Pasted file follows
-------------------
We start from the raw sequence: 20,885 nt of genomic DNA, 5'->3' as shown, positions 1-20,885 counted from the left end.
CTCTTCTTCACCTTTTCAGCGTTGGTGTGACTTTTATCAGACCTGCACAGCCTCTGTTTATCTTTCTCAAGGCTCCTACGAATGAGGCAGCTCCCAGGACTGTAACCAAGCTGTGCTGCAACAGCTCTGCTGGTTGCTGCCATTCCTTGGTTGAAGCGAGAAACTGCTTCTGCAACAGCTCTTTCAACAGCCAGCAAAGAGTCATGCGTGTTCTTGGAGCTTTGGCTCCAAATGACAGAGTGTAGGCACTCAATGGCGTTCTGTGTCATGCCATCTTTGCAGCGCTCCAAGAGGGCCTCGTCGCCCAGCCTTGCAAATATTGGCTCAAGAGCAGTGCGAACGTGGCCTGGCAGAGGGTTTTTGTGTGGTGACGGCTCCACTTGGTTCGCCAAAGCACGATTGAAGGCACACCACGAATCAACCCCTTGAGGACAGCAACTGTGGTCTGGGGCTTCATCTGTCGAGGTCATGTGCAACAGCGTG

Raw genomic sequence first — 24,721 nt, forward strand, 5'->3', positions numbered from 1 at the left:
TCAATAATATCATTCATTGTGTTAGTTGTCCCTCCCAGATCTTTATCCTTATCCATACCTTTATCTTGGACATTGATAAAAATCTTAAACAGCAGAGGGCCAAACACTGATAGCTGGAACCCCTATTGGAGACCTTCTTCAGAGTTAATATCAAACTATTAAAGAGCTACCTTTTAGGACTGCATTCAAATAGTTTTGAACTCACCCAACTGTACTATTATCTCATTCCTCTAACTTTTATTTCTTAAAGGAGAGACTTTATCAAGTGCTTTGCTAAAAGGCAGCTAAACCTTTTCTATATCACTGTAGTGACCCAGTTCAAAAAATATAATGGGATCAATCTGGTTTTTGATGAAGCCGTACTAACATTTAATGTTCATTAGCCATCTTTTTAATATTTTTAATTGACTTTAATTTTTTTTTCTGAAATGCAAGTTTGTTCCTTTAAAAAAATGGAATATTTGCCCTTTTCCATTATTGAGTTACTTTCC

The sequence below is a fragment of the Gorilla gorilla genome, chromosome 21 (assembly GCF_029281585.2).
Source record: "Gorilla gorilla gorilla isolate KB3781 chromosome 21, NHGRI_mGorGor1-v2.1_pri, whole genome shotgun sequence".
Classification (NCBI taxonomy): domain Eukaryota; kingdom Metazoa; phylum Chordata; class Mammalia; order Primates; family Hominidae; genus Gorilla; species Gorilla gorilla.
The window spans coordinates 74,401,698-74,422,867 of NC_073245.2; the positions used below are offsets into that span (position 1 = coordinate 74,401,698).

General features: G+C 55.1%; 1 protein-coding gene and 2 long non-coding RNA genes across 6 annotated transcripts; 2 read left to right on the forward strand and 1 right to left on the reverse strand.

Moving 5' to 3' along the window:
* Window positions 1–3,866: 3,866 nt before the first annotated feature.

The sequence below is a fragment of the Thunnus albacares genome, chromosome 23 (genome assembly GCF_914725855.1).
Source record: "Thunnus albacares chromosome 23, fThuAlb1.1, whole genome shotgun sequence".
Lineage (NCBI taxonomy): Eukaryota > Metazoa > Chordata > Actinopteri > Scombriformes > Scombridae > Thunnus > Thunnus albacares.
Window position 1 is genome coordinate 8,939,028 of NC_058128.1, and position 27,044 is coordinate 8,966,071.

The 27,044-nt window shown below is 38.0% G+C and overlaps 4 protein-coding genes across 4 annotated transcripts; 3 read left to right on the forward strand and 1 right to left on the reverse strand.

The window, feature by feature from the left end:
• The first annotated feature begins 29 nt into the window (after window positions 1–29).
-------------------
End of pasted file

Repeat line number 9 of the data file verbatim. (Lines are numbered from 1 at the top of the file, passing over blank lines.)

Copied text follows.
General features: G+C 55.1%; 1 protein-coding gene and 2 long non-coding RNA genes across 6 annotated transcripts; 2 read left to right on the forward strand and 1 right to left on the reverse strand.